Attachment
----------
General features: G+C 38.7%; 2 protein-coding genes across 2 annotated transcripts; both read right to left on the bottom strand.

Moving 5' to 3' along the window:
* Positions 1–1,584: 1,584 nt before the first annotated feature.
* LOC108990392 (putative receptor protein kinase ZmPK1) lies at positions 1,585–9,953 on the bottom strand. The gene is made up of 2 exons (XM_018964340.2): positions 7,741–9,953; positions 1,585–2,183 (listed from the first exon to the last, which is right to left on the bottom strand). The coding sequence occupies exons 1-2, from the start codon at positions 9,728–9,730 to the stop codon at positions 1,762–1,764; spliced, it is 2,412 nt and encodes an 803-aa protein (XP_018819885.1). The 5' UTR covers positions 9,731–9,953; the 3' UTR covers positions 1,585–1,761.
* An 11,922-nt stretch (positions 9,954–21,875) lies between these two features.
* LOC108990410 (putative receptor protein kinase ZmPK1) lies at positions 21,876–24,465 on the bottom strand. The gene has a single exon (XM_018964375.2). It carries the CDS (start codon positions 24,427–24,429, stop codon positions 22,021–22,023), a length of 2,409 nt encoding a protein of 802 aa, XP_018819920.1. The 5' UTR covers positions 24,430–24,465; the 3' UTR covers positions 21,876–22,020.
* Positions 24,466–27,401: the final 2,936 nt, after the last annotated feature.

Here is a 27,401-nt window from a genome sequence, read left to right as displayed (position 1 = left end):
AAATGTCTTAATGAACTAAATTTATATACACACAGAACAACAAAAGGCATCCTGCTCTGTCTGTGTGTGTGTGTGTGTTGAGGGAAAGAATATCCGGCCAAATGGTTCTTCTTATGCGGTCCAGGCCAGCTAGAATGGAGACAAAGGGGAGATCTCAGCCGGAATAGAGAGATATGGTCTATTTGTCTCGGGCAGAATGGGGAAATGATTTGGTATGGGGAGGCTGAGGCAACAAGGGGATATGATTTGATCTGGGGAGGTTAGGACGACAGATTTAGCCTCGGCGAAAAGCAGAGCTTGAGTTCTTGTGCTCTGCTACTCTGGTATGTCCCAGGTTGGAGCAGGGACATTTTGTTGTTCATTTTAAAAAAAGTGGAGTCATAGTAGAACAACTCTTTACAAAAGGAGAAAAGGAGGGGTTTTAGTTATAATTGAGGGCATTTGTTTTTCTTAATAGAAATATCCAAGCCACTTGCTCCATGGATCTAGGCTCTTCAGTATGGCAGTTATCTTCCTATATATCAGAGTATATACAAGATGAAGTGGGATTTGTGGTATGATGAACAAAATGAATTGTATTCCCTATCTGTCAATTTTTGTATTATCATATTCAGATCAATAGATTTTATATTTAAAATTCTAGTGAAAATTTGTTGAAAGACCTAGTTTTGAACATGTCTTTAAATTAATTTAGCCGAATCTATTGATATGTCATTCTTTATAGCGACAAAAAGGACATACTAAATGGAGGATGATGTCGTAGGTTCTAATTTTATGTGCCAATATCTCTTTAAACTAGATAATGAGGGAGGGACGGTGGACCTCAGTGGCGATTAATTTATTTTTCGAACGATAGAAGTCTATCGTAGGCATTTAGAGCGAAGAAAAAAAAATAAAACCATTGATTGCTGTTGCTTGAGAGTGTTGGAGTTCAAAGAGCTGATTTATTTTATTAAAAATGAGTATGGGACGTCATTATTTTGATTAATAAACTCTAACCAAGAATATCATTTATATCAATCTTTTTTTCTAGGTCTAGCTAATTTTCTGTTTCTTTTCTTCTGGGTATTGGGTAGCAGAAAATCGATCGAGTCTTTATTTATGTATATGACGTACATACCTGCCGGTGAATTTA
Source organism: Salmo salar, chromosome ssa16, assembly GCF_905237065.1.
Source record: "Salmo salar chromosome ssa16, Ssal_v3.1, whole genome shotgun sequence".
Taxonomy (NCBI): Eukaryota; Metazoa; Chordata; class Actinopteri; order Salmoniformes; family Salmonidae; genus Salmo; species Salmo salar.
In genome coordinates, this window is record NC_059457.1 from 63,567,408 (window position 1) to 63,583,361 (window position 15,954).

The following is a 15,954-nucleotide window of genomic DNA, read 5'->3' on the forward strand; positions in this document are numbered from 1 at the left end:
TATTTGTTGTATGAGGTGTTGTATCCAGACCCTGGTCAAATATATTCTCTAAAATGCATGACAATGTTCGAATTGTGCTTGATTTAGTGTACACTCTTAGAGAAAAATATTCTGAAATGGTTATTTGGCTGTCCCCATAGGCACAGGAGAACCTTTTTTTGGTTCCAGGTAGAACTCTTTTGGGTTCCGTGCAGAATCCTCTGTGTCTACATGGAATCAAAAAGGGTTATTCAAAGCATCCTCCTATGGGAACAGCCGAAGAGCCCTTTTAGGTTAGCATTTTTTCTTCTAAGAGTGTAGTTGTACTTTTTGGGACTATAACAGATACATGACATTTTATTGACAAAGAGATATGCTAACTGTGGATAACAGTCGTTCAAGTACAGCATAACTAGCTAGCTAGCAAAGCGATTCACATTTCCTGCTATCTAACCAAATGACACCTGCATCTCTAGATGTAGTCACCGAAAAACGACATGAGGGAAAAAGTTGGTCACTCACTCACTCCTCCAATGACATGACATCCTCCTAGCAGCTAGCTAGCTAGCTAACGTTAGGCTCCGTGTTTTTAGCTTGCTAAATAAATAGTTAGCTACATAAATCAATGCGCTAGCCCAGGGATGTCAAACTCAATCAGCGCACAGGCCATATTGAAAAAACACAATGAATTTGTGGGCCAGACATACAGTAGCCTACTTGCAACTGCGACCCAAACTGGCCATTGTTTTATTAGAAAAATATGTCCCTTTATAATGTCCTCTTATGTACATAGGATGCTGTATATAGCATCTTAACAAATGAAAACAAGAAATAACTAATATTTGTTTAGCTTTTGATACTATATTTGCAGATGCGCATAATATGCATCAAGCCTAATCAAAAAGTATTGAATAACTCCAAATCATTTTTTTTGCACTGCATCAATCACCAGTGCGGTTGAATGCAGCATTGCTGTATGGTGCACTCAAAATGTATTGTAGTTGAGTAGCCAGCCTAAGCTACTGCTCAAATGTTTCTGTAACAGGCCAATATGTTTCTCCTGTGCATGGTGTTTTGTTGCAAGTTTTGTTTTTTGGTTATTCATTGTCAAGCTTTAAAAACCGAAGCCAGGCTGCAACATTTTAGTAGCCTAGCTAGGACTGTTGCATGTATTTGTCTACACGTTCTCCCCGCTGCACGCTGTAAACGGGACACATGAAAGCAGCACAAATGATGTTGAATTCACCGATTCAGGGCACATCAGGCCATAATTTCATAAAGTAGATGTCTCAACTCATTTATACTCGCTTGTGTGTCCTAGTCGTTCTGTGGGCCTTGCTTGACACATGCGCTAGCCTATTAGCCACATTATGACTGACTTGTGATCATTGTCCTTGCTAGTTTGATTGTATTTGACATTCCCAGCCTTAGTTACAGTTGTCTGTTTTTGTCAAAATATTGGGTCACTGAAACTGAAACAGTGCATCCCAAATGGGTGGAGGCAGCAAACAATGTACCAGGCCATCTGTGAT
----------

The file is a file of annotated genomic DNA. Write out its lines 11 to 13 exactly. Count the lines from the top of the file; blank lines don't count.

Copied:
Source record: "Salmo salar chromosome ssa16, Ssal_v3.1, whole genome shotgun sequence".
Taxonomy (NCBI): Eukaryota; Metazoa; Chordata; class Actinopteri; order Salmoniformes; family Salmonidae; genus Salmo; species Salmo salar.
In genome coordinates, this window is record NC_059457.1 from 63,567,408 (window position 1) to 63,583,361 (window position 15,954).